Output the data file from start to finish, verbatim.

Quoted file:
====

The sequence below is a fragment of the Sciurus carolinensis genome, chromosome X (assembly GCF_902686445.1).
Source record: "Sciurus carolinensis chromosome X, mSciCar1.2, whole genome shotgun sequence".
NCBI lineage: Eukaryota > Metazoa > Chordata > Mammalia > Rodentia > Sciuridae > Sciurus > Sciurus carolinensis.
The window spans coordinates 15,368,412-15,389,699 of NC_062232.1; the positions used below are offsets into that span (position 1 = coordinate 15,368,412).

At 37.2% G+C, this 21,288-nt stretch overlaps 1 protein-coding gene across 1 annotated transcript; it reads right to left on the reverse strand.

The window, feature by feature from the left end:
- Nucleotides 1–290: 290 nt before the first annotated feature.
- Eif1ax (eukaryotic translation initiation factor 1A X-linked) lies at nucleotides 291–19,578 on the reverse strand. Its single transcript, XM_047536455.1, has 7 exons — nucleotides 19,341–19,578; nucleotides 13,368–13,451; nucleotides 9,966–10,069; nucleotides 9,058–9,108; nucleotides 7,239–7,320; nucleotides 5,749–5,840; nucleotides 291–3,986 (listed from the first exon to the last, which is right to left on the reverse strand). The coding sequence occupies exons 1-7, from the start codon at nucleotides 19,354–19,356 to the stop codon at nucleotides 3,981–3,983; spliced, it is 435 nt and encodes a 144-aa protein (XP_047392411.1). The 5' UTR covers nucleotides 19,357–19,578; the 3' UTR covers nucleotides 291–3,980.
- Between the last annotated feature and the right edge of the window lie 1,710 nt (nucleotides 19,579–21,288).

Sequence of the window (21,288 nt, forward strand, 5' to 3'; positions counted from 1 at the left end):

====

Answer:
The sequence below is a fragment of the Sciurus carolinensis genome, chromosome X (assembly GCF_902686445.1).
Source record: "Sciurus carolinensis chromosome X, mSciCar1.2, whole genome shotgun sequence".
NCBI lineage: Eukaryota > Metazoa > Chordata > Mammalia > Rodentia > Sciuridae > Sciurus > Sciurus carolinensis.
The window spans coordinates 15,368,412-15,389,699 of NC_062232.1; the positions used below are offsets into that span (position 1 = coordinate 15,368,412).

At 37.2% G+C, this 21,288-nt stretch overlaps 1 protein-coding gene across 1 annotated transcript; it reads right to left on the reverse strand.

The window, feature by feature from the left end:
- Nucleotides 1–290: 290 nt before the first annotated feature.
- Eif1ax (eukaryotic translation initiation factor 1A X-linked) lies at nucleotides 291–19,578 on the reverse strand. Its single transcript, XM_047536455.1, has 7 exons — nucleotides 19,341–19,578; nucleotides 13,368–13,451; nucleotides 9,966–10,069; nucleotides 9,058–9,108; nucleotides 7,239–7,320; nucleotides 5,749–5,840; nucleotides 291–3,986 (listed from the first exon to the last, which is right to left on the reverse strand). The coding sequence occupies exons 1-7, from the start codon at nucleotides 19,354–19,356 to the stop codon at nucleotides 3,981–3,983; spliced, it is 435 nt and encodes a 144-aa protein (XP_047392411.1). The 5' UTR covers nucleotides 19,357–19,578; the 3' UTR covers nucleotides 291–3,980.
- Between the last annotated feature and the right edge of the window lie 1,710 nt (nucleotides 19,579–21,288).

Sequence of the window (21,288 nt, forward strand, 5' to 3'; positions counted from 1 at the left end):